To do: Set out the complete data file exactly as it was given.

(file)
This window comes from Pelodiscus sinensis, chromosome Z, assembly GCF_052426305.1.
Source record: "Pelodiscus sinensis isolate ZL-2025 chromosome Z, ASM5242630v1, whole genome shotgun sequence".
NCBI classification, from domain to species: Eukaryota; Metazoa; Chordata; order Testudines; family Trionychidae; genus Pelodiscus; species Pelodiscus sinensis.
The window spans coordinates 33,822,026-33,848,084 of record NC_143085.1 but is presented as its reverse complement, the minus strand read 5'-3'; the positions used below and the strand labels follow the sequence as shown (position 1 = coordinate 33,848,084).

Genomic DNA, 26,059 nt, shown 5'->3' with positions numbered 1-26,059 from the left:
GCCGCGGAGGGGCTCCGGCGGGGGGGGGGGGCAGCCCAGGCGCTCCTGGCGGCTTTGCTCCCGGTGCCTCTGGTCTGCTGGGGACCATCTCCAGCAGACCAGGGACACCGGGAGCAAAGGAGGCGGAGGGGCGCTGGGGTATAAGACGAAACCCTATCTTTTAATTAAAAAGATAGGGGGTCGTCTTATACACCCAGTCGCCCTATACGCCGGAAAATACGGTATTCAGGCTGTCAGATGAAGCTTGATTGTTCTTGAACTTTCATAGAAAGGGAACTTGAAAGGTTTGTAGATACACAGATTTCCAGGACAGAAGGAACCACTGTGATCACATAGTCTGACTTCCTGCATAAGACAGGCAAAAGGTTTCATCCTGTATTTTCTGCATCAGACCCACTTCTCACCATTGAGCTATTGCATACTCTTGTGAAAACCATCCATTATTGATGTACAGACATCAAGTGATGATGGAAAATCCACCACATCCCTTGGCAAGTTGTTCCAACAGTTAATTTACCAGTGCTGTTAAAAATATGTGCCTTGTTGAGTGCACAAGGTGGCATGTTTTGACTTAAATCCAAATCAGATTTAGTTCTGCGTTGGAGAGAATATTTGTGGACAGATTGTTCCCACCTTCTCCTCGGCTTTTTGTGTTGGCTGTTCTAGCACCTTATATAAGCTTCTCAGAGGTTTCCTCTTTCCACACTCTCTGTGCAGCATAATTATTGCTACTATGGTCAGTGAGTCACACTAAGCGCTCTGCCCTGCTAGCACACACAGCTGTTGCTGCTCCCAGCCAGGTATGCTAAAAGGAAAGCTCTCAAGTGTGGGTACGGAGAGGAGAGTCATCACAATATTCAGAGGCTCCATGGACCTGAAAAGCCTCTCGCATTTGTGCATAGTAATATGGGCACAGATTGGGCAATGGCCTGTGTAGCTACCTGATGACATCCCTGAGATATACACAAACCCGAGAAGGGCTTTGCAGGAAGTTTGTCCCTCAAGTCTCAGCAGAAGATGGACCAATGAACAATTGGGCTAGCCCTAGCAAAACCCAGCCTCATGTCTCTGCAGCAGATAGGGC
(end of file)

This window comes from Pelodiscus sinensis, chromosome Z, assembly GCF_052426305.1.
Source record: "Pelodiscus sinensis isolate ZL-2025 chromosome Z, ASM5242630v1, whole genome shotgun sequence".
NCBI classification, from domain to species: Eukaryota; Metazoa; Chordata; order Testudines; family Trionychidae; genus Pelodiscus; species Pelodiscus sinensis.
The window spans coordinates 33,822,026-33,848,084 of record NC_143085.1 but is presented as its reverse complement, the minus strand read 5'-3'; the positions used below and the strand labels follow the sequence as shown (position 1 = coordinate 33,848,084).

Genomic DNA, 26,059 nt, shown 5'->3' with positions numbered 1-26,059 from the left:
GCCGCGGAGGGGCTCCGGCGGGGGGGGGGGGCAGCCCAGGCGCTCCTGGCGGCTTTGCTCCCGGTGCCTCTGGTCTGCTGGGGACCATCTCCAGCAGACCAGGGACACCGGGAGCAAAGGAGGCGGAGGGGCGCTGGGGTATAAGACGAAACCCTATCTTTTAATTAAAAAGATAGGGGGTCGTCTTATACACCCAGTCGCCCTATACGCCGGAAAATACGGTATTCAGGCTGTCAGATGAAGCTTGATTGTTCTTGAACTTTCATAGAAAGGGAACTTGAAAGGTTTGTAGATACACAGATTTCCAGGACAGAAGGAACCACTGTGATCACATAGTCTGACTTCCTGCATAAGACAGGCAAAAGGTTTCATCCTGTATTTTCTGCATCAGACCCACTTCTCACCATTGAGCTATTGCATACTCTTGTGAAAACCATCCATTATTGATGTACAGACATCAAGTGATGATGGAAAATCCACCACATCCCTTGGCAAGTTGTTCCAACAGTTAATTTACCAGTGCTGTTAAAAATATGTGCCTTGTTGAGTGCACAAGGTGGCATGTTTTGACTTAAATCCAAATCAGATTTAGTTCTGCGTTGGAGAGAATATTTGTGGACAGATTGTTCCCACCTTCTCCTCGGCTTTTTGTGTTGGCTGTTCTAGCACCTTATATAAGCTTCTCAGAGGTTTCCTCTTTCCACACTCTCTGTGCAGCATAATTATTGCTACTATGGTCAGTGAGTCACACTAAGCGCTCTGCCCTGCTAGCACACACAGCTGTTGCTGCTCCCAGCCAGGTATGCTAAAAGGAAAGCTCTCAAGTGTGGGTACGGAGAGGAGAGTCATCACAATATTCAGAGGCTCCATGGACCTGAAAAGCCTCTCGCATTTGTGCATAGTAATATGGGCACAGATTGGGCAATGGCCTGTGTAGCTACCTGATGACATCCCTGAGATATACACAAACCCGAGAAGGGCTTTGCAGGAAGTTTGTCCCTCAAGTCTCAGCAGAAGATGGACCAATGAACAATTGGGCTAGCCCTAGCAAAACCCAGCCTCATGTCTCTGCAGCAGATAGGGC